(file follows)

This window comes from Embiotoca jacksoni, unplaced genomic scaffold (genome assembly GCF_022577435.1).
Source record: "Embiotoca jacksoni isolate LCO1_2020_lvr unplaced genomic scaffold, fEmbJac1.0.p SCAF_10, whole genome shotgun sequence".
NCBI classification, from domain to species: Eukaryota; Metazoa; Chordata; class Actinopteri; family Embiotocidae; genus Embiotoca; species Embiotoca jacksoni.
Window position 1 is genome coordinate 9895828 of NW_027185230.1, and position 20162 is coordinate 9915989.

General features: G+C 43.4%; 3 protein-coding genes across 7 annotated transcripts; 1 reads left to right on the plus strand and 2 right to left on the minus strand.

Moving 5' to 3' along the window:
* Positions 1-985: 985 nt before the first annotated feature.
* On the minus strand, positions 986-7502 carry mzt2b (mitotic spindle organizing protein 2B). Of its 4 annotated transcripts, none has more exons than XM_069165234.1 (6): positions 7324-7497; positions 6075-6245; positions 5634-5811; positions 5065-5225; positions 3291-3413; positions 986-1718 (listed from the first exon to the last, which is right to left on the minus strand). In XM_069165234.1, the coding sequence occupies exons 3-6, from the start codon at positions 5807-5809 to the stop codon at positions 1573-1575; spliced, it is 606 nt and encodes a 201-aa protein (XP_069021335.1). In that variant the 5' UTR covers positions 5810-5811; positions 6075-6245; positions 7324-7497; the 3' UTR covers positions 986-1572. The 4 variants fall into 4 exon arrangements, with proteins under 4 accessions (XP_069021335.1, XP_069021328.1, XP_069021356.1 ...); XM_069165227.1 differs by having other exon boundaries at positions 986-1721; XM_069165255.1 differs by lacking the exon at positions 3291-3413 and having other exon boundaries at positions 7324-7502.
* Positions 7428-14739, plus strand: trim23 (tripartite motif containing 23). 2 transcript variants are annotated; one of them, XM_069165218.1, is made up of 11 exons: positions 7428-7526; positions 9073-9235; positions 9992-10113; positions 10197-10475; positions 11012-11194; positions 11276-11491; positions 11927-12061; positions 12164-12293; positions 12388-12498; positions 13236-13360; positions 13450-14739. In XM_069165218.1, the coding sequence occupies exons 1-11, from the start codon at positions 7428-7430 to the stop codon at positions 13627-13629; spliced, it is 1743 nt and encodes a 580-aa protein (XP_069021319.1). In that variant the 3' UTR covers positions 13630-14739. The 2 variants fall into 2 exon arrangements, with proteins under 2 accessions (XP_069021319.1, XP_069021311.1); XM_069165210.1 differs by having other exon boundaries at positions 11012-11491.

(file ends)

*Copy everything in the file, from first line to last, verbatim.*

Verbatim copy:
This window comes from Embiotoca jacksoni, unplaced genomic scaffold (genome assembly GCF_022577435.1).
Source record: "Embiotoca jacksoni isolate LCO1_2020_lvr unplaced genomic scaffold, fEmbJac1.0.p SCAF_10, whole genome shotgun sequence".
NCBI classification, from domain to species: Eukaryota; Metazoa; Chordata; class Actinopteri; family Embiotocidae; genus Embiotoca; species Embiotoca jacksoni.
Window position 1 is genome coordinate 9895828 of NW_027185230.1, and position 20162 is coordinate 9915989.

General features: G+C 43.4%; 3 protein-coding genes across 7 annotated transcripts; 1 reads left to right on the plus strand and 2 right to left on the minus strand.

Moving 5' to 3' along the window:
* Positions 1-985: 985 nt before the first annotated feature.
* On the minus strand, positions 986-7502 carry mzt2b (mitotic spindle organizing protein 2B). Of its 4 annotated transcripts, none has more exons than XM_069165234.1 (6): positions 7324-7497; positions 6075-6245; positions 5634-5811; positions 5065-5225; positions 3291-3413; positions 986-1718 (listed from the first exon to the last, which is right to left on the minus strand). In XM_069165234.1, the coding sequence occupies exons 3-6, from the start codon at positions 5807-5809 to the stop codon at positions 1573-1575; spliced, it is 606 nt and encodes a 201-aa protein (XP_069021335.1). In that variant the 5' UTR covers positions 5810-5811; positions 6075-6245; positions 7324-7497; the 3' UTR covers positions 986-1572. The 4 variants fall into 4 exon arrangements, with proteins under 4 accessions (XP_069021335.1, XP_069021328.1, XP_069021356.1 ...); XM_069165227.1 differs by having other exon boundaries at positions 986-1721; XM_069165255.1 differs by lacking the exon at positions 3291-3413 and having other exon boundaries at positions 7324-7502.
* Positions 7428-14739, plus strand: trim23 (tripartite motif containing 23). 2 transcript variants are annotated; one of them, XM_069165218.1, is made up of 11 exons: positions 7428-7526; positions 9073-9235; positions 9992-10113; positions 10197-10475; positions 11012-11194; positions 11276-11491; positions 11927-12061; positions 12164-12293; positions 12388-12498; positions 13236-13360; positions 13450-14739. In XM_069165218.1, the coding sequence occupies exons 1-11, from the start codon at positions 7428-7430 to the stop codon at positions 13627-13629; spliced, it is 1743 nt and encodes a 580-aa protein (XP_069021319.1). In that variant the 3' UTR covers positions 13630-14739. The 2 variants fall into 2 exon arrangements, with proteins under 2 accessions (XP_069021319.1, XP_069021311.1); XM_069165210.1 differs by having other exon boundaries at positions 11012-11491.